Google, Gmail, Snapchat, Instagram, Twitter, Facebook, Texting, Apps, Gaming,……………

We live in a culture and climate of constant distractions.

This is how our children’s brains, and beings, are being wired.

As well as how adults are being rewired.

What are the implications?

Children under a certain age, no no different.  This is the only way they have ever known.

Balance is more important now more than ever in this age of technology and constant information input.  A time when it just takes a click to reach out to the world.

I am very concerned that this climate of technology, and all that it encompasses, is a large contributor to the explosion of diagnoses being handed out to our children.

Through today’s technology people are provided with instant gratification.  They are easily conditioned to desire near constant entertainment, as well as the desire to always be connected- to a device and to other people through technological means.  The conditioning to always be checking for something new, a new text, that next e-mail, a post, a story, an update, the newest model, etc…. What is often missing is the subtle body language of another person, and the absence of the use of senses, such as touch, or even smell.  These things give us a lot of information, and are a large part of what it means to interact socially as humans.  I realize, now there are new ways to interact, but I’m afraid there may be a cost due to what seems to be an imbalance.

Technology is not an evil entity,  it is just grossly overused by the masses.  I am attempting to explore the possible social and psychological ramifications.

I would love to start a discussion on the topic.  What do you think about technology -how the daily magnitude of usage is affecting our species, especially the younger generation?

Copyright Suzanne Norton 2015

I am not immune to the lure of technology, blogging is one of my passions. It has allowed me to connect with people all over the world and I love that.   I have also recently joined an online dating service which I will extract myself from soon due to some of the reasons mentioned above (and to the fact it is not reliable).  So I am definitely not trying to paint the picture as black and white.  It’s very grey!  That’s all for now, I have to go check my e-mail!  Ha ha!  Please chime in!   :  )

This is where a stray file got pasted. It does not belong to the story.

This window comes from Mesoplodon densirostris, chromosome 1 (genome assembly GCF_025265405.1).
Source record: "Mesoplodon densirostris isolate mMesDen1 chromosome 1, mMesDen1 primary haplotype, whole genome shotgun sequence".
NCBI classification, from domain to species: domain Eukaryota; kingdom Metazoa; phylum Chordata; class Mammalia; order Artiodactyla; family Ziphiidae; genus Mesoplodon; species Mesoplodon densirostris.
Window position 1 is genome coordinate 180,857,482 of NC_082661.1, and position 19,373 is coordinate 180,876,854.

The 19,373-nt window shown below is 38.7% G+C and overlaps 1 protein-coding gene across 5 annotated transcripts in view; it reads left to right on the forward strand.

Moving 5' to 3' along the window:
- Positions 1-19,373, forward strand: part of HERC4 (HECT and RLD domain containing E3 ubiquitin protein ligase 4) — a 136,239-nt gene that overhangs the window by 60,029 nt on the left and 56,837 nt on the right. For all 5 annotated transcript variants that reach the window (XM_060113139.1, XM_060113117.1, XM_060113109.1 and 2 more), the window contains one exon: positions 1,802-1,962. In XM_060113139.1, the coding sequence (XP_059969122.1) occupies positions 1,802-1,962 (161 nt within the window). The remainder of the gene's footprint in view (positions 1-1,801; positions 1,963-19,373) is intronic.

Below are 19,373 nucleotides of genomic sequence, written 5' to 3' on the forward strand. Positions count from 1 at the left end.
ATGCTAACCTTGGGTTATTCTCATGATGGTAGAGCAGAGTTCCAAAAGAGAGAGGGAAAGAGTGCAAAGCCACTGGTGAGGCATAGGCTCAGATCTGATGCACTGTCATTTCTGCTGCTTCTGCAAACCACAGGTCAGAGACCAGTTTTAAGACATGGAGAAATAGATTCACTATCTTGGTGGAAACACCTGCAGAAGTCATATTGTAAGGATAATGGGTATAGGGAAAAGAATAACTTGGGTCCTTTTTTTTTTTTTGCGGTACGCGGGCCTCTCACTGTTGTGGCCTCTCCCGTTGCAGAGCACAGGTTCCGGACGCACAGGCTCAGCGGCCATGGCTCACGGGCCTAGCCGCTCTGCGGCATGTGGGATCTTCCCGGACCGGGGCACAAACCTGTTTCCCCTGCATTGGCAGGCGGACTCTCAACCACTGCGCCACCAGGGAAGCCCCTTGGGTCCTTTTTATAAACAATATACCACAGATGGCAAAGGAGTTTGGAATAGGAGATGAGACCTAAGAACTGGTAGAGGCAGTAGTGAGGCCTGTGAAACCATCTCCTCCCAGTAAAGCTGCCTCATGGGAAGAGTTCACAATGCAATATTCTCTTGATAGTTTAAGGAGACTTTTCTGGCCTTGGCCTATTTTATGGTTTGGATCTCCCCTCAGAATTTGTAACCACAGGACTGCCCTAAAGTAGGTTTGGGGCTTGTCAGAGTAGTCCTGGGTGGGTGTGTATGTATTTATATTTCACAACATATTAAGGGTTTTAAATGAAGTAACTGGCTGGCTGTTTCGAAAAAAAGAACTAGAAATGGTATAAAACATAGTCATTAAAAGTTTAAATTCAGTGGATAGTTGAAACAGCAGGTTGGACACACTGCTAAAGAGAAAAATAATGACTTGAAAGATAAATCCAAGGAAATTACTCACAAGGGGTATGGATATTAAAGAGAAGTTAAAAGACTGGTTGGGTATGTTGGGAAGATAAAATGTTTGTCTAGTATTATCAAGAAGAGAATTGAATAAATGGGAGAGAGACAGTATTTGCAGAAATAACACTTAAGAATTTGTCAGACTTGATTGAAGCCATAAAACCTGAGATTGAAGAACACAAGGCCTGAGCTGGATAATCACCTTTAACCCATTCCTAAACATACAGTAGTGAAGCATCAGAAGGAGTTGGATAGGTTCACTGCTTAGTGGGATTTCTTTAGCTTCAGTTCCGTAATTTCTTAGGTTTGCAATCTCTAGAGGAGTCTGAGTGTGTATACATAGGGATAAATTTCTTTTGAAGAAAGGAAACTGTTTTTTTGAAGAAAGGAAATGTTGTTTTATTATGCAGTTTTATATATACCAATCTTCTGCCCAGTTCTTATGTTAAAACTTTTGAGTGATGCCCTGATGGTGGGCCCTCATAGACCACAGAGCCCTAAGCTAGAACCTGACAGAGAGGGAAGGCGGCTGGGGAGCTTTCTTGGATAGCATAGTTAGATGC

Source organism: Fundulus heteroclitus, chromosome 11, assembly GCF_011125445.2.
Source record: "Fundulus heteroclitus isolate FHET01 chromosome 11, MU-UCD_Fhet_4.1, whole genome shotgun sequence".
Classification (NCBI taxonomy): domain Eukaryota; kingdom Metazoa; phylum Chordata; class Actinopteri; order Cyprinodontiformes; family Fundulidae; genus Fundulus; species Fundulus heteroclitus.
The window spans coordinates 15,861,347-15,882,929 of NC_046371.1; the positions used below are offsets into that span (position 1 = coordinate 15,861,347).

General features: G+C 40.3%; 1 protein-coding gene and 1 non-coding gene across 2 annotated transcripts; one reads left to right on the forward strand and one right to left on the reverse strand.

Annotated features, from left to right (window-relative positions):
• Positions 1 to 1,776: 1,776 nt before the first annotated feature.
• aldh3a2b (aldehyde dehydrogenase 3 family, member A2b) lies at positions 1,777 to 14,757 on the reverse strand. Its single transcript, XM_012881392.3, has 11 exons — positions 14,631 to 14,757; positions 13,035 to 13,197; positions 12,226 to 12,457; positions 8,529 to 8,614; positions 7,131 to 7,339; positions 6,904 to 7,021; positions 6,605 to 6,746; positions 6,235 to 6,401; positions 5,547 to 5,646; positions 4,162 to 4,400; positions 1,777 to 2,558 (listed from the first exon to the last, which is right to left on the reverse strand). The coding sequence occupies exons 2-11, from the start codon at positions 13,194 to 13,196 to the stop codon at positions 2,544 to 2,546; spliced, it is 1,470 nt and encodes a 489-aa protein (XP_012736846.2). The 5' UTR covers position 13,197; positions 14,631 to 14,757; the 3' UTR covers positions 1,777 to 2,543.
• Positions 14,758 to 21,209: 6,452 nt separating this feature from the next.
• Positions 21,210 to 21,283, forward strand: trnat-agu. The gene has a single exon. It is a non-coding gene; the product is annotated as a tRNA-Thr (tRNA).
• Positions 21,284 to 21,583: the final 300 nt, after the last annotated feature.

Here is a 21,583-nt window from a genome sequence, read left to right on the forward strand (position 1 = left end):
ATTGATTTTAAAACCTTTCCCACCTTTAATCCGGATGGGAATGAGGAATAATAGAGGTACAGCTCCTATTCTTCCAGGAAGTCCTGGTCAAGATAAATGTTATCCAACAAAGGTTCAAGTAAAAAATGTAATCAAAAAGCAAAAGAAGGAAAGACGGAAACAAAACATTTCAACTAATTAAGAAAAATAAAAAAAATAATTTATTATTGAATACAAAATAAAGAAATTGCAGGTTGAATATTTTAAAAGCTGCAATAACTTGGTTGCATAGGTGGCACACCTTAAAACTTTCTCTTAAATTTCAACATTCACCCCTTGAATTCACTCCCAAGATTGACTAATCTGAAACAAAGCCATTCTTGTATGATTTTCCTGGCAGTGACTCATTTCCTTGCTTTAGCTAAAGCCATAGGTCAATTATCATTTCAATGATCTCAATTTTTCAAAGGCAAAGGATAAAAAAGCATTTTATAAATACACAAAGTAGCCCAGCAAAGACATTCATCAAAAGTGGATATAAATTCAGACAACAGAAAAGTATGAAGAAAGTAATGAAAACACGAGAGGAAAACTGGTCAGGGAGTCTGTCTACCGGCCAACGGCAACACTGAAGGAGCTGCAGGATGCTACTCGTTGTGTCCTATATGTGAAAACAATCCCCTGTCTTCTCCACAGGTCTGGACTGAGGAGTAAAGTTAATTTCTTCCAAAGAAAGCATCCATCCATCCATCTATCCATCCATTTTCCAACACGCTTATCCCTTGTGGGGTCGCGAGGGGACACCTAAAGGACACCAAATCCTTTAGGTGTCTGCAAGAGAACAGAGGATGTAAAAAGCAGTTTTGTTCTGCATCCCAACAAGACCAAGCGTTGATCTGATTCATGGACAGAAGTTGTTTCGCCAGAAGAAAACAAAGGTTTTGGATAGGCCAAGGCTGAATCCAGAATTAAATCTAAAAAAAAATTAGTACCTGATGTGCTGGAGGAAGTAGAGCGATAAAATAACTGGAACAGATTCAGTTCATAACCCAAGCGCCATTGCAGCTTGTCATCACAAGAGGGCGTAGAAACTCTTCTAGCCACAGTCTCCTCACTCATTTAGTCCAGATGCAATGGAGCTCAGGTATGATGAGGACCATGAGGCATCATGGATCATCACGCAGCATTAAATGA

About Suzanne

I write poetry, flash fiction, quotes and personal essays. Words flow forth like a river that cannot be dammed. Writing is my soul.
This entry was posted in Psychology, Sociology, Technology and tagged , , , , , , , , , , , . Bookmark the permalink.

One Response to Google, Gmail, Snapchat, Instagram, Twitter, Facebook, Texting, Apps, Gaming,……………

  1. cabrogal says:

    Don’t sweat it Suzanne. In every generation back to Plato you can find people claiming that modern children are being ruined by [insert recent trend or technology here]. It’s been said of television, records, movies and even books.

    When a neuroscientist says a brain is being ‘rewired’ she is just indulging in trendy psychobabble apropos of nothing. Up until the 90s ‘neuroplasticity’ referred exclusively to the capacity of dedicated regions of the brain to alter their functioning in response to injury or disability (e.g. when part of a stroke victim’s brain takes over the functions of a damaged part or when a blind person’s visual cortex re-orients itself to processing auditory input). Now it means things like learning and memory formation too. So just reading this para is ‘rewiring’ your brain according to contemporary pop-neuroscience, as does everything else you do. But that gives psychologists like Norman Doidge the chance to sell self-help books full of neurobabble buzz words that give him bogus credibility and lets media neuroscientists like Susan Greenfield frame the same old moral panics in a new jargon. It’s not science. It’s marketing.

    And that’s where the real social and cultural damage is being done. In the atomisation of society promoted by individualist consumerism and the isolation of the individual due to fear and mistrust.

    Kids aren’t spending so much time in front of screens because they’re a ‘distraction’. It’s because the more traditional distractions of climbing trees and playing in the streets with other kids are being denied them by over-protectiveness. And because they’re taught to value themselves according to what they own rather than by their social connections. At least identifying with Facebook friends you’ll never meet in person is a cut above identifying with TV or book characters who don’t respond to you at all and don’t really exist.

    Liked by 1 person

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